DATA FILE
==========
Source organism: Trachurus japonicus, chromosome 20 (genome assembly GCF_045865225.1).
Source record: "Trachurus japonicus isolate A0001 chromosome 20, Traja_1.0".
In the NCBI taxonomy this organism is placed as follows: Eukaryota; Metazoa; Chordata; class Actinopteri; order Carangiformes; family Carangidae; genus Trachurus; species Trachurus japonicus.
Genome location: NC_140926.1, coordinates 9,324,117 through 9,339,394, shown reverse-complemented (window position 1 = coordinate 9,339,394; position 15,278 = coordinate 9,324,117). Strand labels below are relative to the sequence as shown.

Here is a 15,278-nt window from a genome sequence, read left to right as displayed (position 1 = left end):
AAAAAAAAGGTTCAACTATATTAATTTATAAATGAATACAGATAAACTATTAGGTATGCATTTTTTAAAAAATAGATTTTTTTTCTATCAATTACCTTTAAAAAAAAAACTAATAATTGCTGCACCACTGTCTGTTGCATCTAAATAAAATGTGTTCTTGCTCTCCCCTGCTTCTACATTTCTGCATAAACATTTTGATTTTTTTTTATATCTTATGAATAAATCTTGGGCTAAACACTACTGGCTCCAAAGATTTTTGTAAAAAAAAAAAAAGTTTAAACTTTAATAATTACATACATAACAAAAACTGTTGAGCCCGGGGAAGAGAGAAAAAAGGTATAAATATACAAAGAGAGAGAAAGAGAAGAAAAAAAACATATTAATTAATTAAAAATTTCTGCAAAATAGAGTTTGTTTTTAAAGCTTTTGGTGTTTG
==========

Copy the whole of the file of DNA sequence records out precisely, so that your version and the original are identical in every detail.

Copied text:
Source organism: Trachurus japonicus, chromosome 20 (genome assembly GCF_045865225.1).
Source record: "Trachurus japonicus isolate A0001 chromosome 20, Traja_1.0".
In the NCBI taxonomy this organism is placed as follows: Eukaryota; Metazoa; Chordata; class Actinopteri; order Carangiformes; family Carangidae; genus Trachurus; species Trachurus japonicus.
Genome location: NC_140926.1, coordinates 9,324,117 through 9,339,394, shown reverse-complemented (window position 1 = coordinate 9,339,394; position 15,278 = coordinate 9,324,117). Strand labels below are relative to the sequence as shown.

Here is a 15,278-nt window from a genome sequence, read left to right as displayed (position 1 = left end):
AAAAAAAAGGTTCAACTATATTAATTTATAAATGAATACAGATAAACTATTAGGTATGCATTTTTTAAAAAATAGATTTTTTTTCTATCAATTACCTTTAAAAAAAAAACTAATAATTGCTGCACCACTGTCTGTTGCATCTAAATAAAATGTGTTCTTGCTCTCCCCTGCTTCTACATTTCTGCATAAACATTTTGATTTTTTTTTATATCTTATGAATAAATCTTGGGCTAAACACTACTGGCTCCAAAGATTTTTGTAAAAAAAAAAAAAGTTTAAACTTTAATAATTACATACATAACAAAAACTGTTGAGCCCGGGGAAGAGAGAAAAAAGGTATAAATATACAAAGAGAGAGAAAGAGAAGAAAAAAAACATATTAATTAATTAAAAATTTCTGCAAAATAGAGTTTGTTTTTAAAGCTTTTGGTGTTTG